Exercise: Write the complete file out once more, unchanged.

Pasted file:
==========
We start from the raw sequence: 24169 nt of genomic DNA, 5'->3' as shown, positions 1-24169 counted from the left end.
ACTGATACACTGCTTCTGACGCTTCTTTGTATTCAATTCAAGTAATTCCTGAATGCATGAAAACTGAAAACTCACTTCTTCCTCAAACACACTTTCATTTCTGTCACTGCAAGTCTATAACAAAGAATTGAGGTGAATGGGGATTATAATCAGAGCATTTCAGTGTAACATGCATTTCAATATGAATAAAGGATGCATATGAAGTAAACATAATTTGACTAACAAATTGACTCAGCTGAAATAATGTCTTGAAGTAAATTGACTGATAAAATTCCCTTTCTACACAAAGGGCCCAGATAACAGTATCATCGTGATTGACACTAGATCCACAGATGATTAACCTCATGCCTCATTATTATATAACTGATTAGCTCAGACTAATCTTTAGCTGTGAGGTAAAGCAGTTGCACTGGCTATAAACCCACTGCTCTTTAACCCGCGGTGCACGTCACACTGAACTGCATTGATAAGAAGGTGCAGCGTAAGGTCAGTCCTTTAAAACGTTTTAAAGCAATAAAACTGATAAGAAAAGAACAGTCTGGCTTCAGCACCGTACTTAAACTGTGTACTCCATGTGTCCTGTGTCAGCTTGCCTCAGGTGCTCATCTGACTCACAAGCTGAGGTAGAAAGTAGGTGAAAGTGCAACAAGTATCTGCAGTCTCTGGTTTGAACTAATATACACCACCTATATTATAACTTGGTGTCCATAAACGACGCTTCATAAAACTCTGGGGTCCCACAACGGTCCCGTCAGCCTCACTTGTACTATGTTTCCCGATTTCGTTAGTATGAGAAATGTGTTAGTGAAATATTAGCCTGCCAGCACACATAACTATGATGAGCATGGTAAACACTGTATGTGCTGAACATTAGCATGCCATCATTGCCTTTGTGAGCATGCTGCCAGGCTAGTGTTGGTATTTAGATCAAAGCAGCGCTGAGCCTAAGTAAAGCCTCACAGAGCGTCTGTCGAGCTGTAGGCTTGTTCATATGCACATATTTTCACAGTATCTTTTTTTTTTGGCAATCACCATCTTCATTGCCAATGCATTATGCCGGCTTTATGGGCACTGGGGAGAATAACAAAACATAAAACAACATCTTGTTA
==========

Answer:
We start from the raw sequence: 24169 nt of genomic DNA, 5'->3' as shown, positions 1-24169 counted from the left end.
ACTGATACACTGCTTCTGACGCTTCTTTGTATTCAATTCAAGTAATTCCTGAATGCATGAAAACTGAAAACTCACTTCTTCCTCAAACACACTTTCATTTCTGTCACTGCAAGTCTATAACAAAGAATTGAGGTGAATGGGGATTATAATCAGAGCATTTCAGTGTAACATGCATTTCAATATGAATAAAGGATGCATATGAAGTAAACATAATTTGACTAACAAATTGACTCAGCTGAAATAATGTCTTGAAGTAAATTGACTGATAAAATTCCCTTTCTACACAAAGGGCCCAGATAACAGTATCATCGTGATTGACACTAGATCCACAGATGATTAACCTCATGCCTCATTATTATATAACTGATTAGCTCAGACTAATCTTTAGCTGTGAGGTAAAGCAGTTGCACTGGCTATAAACCCACTGCTCTTTAACCCGCGGTGCACGTCACACTGAACTGCATTGATAAGAAGGTGCAGCGTAAGGTCAGTCCTTTAAAACGTTTTAAAGCAATAAAACTGATAAGAAAAGAACAGTCTGGCTTCAGCACCGTACTTAAACTGTGTACTCCATGTGTCCTGTGTCAGCTTGCCTCAGGTGCTCATCTGACTCACAAGCTGAGGTAGAAAGTAGGTGAAAGTGCAACAAGTATCTGCAGTCTCTGGTTTGAACTAATATACACCACCTATATTATAACTTGGTGTCCATAAACGACGCTTCATAAAACTCTGGGGTCCCACAACGGTCCCGTCAGCCTCACTTGTACTATGTTTCCCGATTTCGTTAGTATGAGAAATGTGTTAGTGAAATATTAGCCTGCCAGCACACATAACTATGATGAGCATGGTAAACACTGTATGTGCTGAACATTAGCATGCCATCATTGCCTTTGTGAGCATGCTGCCAGGCTAGTGTTGGTATTTAGATCAAAGCAGCGCTGAGCCTAAGTAAAGCCTCACAGAGCGTCTGTCGAGCTGTAGGCTTGTTCATATGCACATATTTTCACAGTATCTTTTTTTTTTGGCAATCACCATCTTCATTGCCAATGCATTATGCCGGCTTTATGGGCACTGGGGAGAATAACAAAACATAAAACAACATCTTGTTA